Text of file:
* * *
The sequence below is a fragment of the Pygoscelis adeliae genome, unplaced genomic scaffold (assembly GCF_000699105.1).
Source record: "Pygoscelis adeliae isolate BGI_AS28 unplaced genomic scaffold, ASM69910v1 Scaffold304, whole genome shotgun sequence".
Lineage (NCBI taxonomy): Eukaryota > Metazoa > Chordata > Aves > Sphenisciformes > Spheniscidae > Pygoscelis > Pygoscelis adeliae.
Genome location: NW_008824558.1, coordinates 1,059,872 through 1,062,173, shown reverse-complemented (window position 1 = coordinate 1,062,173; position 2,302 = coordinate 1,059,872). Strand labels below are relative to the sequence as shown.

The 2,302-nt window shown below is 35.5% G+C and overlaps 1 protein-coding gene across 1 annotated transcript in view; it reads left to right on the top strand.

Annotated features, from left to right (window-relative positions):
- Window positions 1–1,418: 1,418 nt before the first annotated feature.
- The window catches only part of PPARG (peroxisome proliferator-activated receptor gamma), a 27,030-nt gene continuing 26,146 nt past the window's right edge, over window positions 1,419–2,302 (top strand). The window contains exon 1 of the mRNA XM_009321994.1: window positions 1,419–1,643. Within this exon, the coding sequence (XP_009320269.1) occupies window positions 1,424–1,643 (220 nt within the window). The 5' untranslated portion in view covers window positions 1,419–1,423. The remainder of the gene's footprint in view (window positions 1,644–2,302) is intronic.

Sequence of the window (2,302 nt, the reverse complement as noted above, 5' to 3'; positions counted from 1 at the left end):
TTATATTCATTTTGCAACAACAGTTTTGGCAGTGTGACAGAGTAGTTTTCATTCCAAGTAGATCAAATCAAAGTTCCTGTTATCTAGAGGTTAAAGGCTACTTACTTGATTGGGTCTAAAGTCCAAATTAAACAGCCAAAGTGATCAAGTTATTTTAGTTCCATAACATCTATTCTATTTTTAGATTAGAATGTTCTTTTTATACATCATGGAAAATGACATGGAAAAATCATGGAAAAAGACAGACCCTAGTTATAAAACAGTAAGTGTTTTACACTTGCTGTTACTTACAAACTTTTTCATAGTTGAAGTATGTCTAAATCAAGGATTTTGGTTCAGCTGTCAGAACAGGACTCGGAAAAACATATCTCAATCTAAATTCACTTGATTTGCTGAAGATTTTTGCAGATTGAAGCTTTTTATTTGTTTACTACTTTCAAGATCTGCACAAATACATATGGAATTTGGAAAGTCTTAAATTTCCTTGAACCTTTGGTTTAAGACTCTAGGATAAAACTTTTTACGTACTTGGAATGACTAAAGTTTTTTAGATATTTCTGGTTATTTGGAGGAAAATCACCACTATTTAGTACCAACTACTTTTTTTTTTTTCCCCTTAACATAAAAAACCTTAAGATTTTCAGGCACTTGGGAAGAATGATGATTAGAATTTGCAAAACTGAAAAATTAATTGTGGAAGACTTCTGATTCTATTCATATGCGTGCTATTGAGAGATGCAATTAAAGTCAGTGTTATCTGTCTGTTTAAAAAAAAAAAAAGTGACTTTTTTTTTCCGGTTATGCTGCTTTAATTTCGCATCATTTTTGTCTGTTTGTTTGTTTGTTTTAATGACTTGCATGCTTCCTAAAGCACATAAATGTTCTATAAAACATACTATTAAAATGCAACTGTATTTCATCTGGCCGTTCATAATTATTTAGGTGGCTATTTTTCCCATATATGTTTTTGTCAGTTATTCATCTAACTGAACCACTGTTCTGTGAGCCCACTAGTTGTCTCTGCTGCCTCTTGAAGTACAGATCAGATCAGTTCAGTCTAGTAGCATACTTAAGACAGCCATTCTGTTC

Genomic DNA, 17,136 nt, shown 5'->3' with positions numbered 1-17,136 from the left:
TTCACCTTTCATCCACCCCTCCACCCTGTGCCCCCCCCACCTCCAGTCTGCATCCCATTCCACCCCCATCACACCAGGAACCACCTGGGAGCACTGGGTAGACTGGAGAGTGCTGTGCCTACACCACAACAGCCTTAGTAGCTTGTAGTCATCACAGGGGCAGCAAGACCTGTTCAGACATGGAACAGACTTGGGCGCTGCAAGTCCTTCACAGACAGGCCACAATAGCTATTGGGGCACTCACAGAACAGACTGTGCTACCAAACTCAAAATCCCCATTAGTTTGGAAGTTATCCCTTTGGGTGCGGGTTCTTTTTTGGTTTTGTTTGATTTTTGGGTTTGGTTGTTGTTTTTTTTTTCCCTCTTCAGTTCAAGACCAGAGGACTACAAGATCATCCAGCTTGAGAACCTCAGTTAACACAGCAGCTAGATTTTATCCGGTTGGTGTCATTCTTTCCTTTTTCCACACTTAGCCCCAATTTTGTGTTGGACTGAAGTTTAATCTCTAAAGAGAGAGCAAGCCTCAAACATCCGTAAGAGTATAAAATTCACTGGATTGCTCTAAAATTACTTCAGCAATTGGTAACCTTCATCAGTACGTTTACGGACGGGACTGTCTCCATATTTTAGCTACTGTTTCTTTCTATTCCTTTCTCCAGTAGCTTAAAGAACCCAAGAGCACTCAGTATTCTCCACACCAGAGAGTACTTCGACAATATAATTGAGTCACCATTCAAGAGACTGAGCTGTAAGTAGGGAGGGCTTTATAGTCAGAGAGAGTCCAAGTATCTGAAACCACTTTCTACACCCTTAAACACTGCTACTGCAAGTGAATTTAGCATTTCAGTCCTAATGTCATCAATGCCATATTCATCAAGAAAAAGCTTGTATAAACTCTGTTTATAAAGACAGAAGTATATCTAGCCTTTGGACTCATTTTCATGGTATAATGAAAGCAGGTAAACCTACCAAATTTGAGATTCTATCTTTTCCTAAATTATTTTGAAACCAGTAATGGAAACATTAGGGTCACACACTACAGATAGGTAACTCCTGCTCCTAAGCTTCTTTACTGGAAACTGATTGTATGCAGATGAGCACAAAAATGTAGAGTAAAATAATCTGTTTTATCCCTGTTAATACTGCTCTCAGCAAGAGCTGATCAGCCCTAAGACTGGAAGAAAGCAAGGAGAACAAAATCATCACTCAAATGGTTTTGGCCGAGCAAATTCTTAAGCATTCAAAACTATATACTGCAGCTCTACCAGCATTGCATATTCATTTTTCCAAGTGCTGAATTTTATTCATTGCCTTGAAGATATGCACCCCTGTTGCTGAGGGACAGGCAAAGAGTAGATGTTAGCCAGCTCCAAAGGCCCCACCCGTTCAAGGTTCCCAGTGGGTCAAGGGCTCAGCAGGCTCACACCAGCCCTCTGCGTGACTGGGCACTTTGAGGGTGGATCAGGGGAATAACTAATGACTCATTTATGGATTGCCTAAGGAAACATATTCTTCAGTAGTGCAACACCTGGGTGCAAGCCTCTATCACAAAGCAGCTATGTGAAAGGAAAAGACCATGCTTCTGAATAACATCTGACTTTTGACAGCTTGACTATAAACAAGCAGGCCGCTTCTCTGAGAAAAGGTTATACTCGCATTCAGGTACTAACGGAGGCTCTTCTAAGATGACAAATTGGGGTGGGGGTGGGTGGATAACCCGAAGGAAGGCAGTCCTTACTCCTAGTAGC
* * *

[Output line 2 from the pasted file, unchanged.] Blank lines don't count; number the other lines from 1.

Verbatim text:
Source record: "Pygoscelis adeliae isolate BGI_AS28 unplaced genomic scaffold, ASM69910v1 Scaffold304, whole genome shotgun sequence".